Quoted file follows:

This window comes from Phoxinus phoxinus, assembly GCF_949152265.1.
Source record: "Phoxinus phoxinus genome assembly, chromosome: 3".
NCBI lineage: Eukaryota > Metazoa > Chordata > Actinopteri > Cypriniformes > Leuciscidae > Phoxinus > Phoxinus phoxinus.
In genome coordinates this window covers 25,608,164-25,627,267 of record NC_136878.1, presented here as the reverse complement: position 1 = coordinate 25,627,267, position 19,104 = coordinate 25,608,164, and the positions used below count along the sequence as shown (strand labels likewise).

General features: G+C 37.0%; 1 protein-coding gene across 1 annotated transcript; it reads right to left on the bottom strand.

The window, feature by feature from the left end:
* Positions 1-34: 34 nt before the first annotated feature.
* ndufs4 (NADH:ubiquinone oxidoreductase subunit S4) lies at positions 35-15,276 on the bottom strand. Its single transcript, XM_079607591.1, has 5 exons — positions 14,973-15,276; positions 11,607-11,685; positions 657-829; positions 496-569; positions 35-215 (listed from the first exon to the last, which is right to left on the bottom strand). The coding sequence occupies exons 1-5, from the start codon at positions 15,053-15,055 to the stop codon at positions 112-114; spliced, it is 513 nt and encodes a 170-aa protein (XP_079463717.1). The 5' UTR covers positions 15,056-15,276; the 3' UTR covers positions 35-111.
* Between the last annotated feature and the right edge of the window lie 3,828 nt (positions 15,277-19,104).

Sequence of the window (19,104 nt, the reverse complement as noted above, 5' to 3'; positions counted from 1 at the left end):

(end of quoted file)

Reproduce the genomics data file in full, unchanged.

This window comes from Phoxinus phoxinus, assembly GCF_949152265.1.
Source record: "Phoxinus phoxinus genome assembly, chromosome: 3".
NCBI lineage: Eukaryota > Metazoa > Chordata > Actinopteri > Cypriniformes > Leuciscidae > Phoxinus > Phoxinus phoxinus.
In genome coordinates this window covers 25,608,164-25,627,267 of record NC_136878.1, presented here as the reverse complement: position 1 = coordinate 25,627,267, position 19,104 = coordinate 25,608,164, and the positions used below count along the sequence as shown (strand labels likewise).

General features: G+C 37.0%; 1 protein-coding gene across 1 annotated transcript; it reads right to left on the bottom strand.

The window, feature by feature from the left end:
* Positions 1-34: 34 nt before the first annotated feature.
* ndufs4 (NADH:ubiquinone oxidoreductase subunit S4) lies at positions 35-15,276 on the bottom strand. Its single transcript, XM_079607591.1, has 5 exons — positions 14,973-15,276; positions 11,607-11,685; positions 657-829; positions 496-569; positions 35-215 (listed from the first exon to the last, which is right to left on the bottom strand). The coding sequence occupies exons 1-5, from the start codon at positions 15,053-15,055 to the stop codon at positions 112-114; spliced, it is 513 nt and encodes a 170-aa protein (XP_079463717.1). The 5' UTR covers positions 15,056-15,276; the 3' UTR covers positions 35-111.
* Between the last annotated feature and the right edge of the window lie 3,828 nt (positions 15,277-19,104).

Sequence of the window (19,104 nt, the reverse complement as noted above, 5' to 3'; positions counted from 1 at the left end):